The business cycle has been repealed. That's what many Wall Street pundits are saying.
They are very convincing, because the economy keeps chugging along, and as each month passes it breaks the previous record for longevity. So maybe the pundits are right.
But what if they are not? After all, the Federal Reserve is doing everything it can to rein in this "exuberant" economy in the interest of subduing any potential runaway inflation - although during this whole expansion period, inflation has been very subdued.
Regardless, the Fed apparently believes that a healthy economy will eventually lead to high inflation.
In spite of the fact that I think this is nonsense, I believe the Fed will continue to raise interest rates and people could eventually overreact, causing the economy to slip into recession. Therefore, it would be smart for any business to prepare for this in their forward planning.
If the Fed continues to raise interest rates, borrowing will become very expensive, and people will be inclined to reduce spending. This would cause a slowdown that could quickly spread from industry to industry. The auto industry always seems to get hit first because cars are high-ticket items, and when times get tough, people will decide to make do with the car(s) they have.
This time, when a downturn hits the auto industry it's not going to be the same. In the last big downturn you could lay off hourly workers to adjust the reduction in production. With the addition of robots, computers and automatic transfer machines, if you have a reduction in production now, you can't lay off a robot. Tough new labor contracts also make it more difficult to lay off hourly folks.
The one area that has the potential for major cost reductions would be the white-collar workforce.
To begin with, they would probably cut out all seminars and pointless training. Then they would ban all team junkets. If it were necessary to investigate something, then one or two knowledgeable people would be sent instead of the whole team.
Tier 1 suppliers would be given full responsibilitiy for all of the parts they supply. If this results in any in-house redundancy, such as in purchasing or engineeing, the people involved would be eliminated. If this action frees up any satellite office space, the vacated real estate would be sold.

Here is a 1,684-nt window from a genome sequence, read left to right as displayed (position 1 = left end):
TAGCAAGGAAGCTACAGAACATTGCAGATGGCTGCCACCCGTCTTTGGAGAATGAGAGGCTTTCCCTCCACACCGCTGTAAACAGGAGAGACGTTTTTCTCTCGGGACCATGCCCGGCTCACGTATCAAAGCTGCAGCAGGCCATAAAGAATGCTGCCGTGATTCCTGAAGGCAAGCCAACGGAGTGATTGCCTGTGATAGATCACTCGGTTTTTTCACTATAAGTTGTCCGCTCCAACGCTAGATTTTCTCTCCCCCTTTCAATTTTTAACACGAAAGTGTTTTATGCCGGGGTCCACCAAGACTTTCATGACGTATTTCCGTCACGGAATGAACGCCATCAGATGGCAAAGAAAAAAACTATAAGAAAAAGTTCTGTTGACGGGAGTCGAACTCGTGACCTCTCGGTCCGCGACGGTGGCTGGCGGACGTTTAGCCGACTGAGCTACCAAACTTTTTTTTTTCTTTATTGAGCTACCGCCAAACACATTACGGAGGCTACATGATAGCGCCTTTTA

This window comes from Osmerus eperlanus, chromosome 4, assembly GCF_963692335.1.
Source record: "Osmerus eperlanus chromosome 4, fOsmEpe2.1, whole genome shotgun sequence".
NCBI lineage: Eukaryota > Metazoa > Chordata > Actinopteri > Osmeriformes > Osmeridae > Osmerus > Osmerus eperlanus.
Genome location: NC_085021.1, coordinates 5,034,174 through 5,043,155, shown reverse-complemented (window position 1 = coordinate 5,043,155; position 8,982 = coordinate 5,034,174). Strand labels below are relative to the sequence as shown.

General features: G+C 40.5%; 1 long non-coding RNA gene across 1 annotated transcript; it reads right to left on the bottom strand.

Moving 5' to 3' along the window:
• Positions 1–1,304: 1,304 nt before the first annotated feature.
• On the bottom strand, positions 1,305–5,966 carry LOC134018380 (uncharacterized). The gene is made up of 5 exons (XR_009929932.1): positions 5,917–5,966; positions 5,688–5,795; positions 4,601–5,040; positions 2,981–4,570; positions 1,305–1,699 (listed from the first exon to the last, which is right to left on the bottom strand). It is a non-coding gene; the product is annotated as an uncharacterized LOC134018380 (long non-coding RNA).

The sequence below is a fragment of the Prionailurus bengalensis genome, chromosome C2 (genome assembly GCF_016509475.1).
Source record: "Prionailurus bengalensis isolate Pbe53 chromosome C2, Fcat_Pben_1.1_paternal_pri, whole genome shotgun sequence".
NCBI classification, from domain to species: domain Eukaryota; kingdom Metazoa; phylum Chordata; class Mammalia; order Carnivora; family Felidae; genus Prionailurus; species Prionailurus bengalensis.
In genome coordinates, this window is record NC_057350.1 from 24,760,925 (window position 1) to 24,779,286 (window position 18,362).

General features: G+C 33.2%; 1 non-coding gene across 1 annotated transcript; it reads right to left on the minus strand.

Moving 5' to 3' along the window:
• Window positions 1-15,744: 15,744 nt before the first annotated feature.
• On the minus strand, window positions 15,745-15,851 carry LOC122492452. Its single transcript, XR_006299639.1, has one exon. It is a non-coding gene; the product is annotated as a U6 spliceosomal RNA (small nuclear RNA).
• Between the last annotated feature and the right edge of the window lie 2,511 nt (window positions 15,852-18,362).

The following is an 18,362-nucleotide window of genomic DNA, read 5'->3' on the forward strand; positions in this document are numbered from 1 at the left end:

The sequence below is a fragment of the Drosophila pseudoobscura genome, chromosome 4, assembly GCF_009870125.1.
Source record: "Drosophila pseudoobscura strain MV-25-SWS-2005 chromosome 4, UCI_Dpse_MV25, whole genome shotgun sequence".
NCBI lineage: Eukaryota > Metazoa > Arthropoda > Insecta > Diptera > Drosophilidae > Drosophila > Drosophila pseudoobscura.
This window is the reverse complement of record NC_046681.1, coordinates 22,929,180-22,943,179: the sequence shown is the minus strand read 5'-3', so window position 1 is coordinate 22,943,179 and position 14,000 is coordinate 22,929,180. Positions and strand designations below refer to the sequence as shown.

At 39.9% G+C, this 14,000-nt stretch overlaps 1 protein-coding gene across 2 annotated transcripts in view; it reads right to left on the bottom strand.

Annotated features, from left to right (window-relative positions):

Having done this, automakers could now put pressure on their Tier 1 suppliers to review all of their Tier 2 vendors to be sure they are delivering the lowest prices. It's possible that many parts, as a result of this pressure, would be resourced to Mexico or China.
Unfortunately, all of this action involving reducing your workforce and business to your American suppliers would have the effect of worsening the recession.
As the recession deepens, the earnings of most companies would nosedive, and so would their stock prices. A lot of peoples' savings would shrink because they are tied up in stocks. Consequently the "wealth effect" that everybody talks about, which encourages people to spend, would disappear. People would cut spending to the bone, which would further deepen the recession.
Because the stock prices of many American companies now would have sunk to new lows, they probably would attract foreign buyers. Consequently, the profits of these companies, that would have supported our economy, now would go overseas, making the recession even worse.
I'm painting a pretty bleak picture, I know. However, the point that I'm trying to make is that once you get the ball rolling, it'll start to snowball, and it's hard to stop.
I know the people at the Fed don't want to cause a recession, they just want to slow the economy down a little bit. The economy is way too complex to manage in this way. I tend to believe that the market, if left alone, is self-correcting and will do a better job of solving its problems than the Fed ever will.
Still, there are many people that believe that Alan Greenspan is the greatest Federal Reserve chairman we ever had, and if anyone can manage this soft landing, he can.
But what if he can't?
- Stephan Sharf is a former executive vice president for manufacturing atCorp.